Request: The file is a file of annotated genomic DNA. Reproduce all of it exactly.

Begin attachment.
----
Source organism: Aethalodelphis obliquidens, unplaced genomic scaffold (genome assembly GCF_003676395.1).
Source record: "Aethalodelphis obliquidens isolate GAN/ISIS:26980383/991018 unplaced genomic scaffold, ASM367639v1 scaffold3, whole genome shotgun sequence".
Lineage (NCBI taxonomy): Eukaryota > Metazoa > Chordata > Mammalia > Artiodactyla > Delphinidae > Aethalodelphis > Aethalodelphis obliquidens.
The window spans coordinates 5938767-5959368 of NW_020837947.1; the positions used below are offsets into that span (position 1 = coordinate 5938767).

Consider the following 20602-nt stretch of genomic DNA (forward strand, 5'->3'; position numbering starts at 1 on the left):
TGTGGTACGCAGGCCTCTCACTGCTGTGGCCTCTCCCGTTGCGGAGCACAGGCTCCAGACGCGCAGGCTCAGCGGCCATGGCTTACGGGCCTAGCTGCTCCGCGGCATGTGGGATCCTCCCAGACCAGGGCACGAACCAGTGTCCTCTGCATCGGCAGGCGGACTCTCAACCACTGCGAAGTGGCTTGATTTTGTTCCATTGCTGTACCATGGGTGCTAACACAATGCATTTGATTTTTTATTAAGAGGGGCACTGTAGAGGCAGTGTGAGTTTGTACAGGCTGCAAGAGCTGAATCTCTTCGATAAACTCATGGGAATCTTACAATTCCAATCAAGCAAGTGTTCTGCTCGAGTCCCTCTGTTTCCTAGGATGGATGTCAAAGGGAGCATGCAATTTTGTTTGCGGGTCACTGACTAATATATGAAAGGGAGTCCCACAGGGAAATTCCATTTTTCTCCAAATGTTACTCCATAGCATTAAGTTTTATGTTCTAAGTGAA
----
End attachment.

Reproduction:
Source organism: Aethalodelphis obliquidens, unplaced genomic scaffold (genome assembly GCF_003676395.1).
Source record: "Aethalodelphis obliquidens isolate GAN/ISIS:26980383/991018 unplaced genomic scaffold, ASM367639v1 scaffold3, whole genome shotgun sequence".
Lineage (NCBI taxonomy): Eukaryota > Metazoa > Chordata > Mammalia > Artiodactyla > Delphinidae > Aethalodelphis > Aethalodelphis obliquidens.
The window spans coordinates 5938767-5959368 of NW_020837947.1; the positions used below are offsets into that span (position 1 = coordinate 5938767).

Consider the following 20602-nt stretch of genomic DNA (forward strand, 5'->3'; position numbering starts at 1 on the left):
TGTGGTACGCAGGCCTCTCACTGCTGTGGCCTCTCCCGTTGCGGAGCACAGGCTCCAGACGCGCAGGCTCAGCGGCCATGGCTTACGGGCCTAGCTGCTCCGCGGCATGTGGGATCCTCCCAGACCAGGGCACGAACCAGTGTCCTCTGCATCGGCAGGCGGACTCTCAACCACTGCGAAGTGGCTTGATTTTGTTCCATTGCTGTACCATGGGTGCTAACACAATGCATTTGATTTTTTATTAAGAGGGGCACTGTAGAGGCAGTGTGAGTTTGTACAGGCTGCAAGAGCTGAATCTCTTCGATAAACTCATGGGAATCTTACAATTCCAATCAAGCAAGTGTTCTGCTCGAGTCCCTCTGTTTCCTAGGATGGATGTCAAAGGGAGCATGCAATTTTGTTTGCGGGTCACTGACTAATATATGAAAGGGAGTCCCACAGGGAAATTCCATTTTTCTCCAAATGTTACTCCATAGCATTAAGTTTTATGTTCTAAGTGAA